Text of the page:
"As Hugh Philp was to St. Andrews, so was the firm of McEwan & Son to Edinburgh and Musselburgh." (Golf
25, Sept. 1895, p51). indeed, the McEwan family of clubmakers were
central to the world of clubmaking from 1770, when James McEwan opened
for business, to the end of the nineteenth century, when long nose clubs
were rendered obsolete. Across that 120 year span, five generations of
the McEwan family were producing long nose clubs of the highest quality.
The 42" McEwan long spoon spoon offered here dates circa 1870. It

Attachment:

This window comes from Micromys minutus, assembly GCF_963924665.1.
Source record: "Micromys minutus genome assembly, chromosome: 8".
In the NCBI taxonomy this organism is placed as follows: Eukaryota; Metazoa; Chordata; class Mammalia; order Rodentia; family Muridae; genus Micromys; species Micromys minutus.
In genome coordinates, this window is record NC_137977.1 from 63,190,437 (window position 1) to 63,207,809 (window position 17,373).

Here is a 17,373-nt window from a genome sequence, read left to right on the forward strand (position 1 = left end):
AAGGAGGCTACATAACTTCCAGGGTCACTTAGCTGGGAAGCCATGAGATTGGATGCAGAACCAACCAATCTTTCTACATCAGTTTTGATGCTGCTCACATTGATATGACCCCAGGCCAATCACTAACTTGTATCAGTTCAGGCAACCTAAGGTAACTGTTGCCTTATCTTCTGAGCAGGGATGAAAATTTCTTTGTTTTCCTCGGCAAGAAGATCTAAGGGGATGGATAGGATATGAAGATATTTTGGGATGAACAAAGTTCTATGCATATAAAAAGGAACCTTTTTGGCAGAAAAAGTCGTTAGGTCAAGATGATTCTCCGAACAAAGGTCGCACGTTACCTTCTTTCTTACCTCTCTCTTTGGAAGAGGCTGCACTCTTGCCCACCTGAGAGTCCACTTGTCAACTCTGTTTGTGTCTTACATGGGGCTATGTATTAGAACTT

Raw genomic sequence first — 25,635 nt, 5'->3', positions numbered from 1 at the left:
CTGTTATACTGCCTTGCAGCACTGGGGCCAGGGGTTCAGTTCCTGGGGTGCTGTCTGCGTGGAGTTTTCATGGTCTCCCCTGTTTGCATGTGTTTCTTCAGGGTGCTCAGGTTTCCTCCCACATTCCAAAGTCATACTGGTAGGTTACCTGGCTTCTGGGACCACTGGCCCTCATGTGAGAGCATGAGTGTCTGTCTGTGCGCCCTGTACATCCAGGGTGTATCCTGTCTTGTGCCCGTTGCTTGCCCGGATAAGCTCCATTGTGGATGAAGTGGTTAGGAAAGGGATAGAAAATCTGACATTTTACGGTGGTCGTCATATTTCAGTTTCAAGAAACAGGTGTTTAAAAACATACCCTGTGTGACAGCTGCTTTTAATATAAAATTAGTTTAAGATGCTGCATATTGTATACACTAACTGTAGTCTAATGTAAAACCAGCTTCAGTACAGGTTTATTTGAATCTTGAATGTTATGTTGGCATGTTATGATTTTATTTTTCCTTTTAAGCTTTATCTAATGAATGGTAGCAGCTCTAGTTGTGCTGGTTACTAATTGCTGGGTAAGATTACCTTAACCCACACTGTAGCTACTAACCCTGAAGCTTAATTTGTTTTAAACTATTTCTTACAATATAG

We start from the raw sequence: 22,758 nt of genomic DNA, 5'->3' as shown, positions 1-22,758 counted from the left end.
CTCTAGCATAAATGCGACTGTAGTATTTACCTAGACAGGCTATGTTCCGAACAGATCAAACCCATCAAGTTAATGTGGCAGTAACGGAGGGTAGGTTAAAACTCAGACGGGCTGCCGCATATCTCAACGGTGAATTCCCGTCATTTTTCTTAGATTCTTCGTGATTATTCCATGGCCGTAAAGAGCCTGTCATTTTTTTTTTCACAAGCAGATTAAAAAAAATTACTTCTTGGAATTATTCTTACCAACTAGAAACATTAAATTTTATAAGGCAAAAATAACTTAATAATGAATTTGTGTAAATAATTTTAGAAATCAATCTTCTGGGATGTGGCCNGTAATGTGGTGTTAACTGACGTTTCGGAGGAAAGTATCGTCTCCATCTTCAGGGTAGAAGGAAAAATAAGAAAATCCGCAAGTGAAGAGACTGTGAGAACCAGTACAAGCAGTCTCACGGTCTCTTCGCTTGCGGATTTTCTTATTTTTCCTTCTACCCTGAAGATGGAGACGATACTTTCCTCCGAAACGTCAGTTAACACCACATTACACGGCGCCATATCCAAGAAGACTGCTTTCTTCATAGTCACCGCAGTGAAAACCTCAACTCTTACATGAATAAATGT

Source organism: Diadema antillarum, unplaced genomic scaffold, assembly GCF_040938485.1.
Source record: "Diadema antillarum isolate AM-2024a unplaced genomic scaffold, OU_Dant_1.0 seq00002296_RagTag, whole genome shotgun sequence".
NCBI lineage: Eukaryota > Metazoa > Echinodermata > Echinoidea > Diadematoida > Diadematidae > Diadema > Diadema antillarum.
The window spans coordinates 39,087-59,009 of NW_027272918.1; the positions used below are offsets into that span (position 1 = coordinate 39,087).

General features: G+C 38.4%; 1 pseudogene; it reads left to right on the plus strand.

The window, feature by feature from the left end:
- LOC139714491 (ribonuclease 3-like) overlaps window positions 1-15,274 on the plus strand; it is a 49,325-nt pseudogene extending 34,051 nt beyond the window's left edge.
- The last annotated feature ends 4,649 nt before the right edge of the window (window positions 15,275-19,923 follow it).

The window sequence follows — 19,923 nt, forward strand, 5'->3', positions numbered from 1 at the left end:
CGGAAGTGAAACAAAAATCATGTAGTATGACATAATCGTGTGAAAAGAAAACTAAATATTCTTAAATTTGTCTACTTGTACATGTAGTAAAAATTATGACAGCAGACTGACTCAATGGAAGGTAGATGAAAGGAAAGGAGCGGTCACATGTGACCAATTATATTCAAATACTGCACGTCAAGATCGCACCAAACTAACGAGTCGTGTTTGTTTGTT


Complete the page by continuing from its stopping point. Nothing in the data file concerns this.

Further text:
measures 1 1/16" in face depth, 6" in head length, and 2" in head
width. The shaft has been hand split and beautifully formed by hand. Both it and its whipping are original to the club as is the sheepskin grip. The counter-wound whipping on the grip, however, is replacement whipping. The auctioneer believes it was wisely installed in recent years to help preserve the grip, which is showing old wear to its surface.
This club shows far less wear than most long nose clubs and has a highly attractive shape. The face has a pronounced curve from heel to toe, a trait often
found on spoons from the featherball era. There is a very small amount of checking in the wood along the topline of the face, but it does not really impact the overall beauty and elegance of this approximately 150-year-old golf club.
This club is sixth from the right in the group image that accompanies this lot. For more on the McEwan family of clubmakers, see TCA2 V1 p43-48.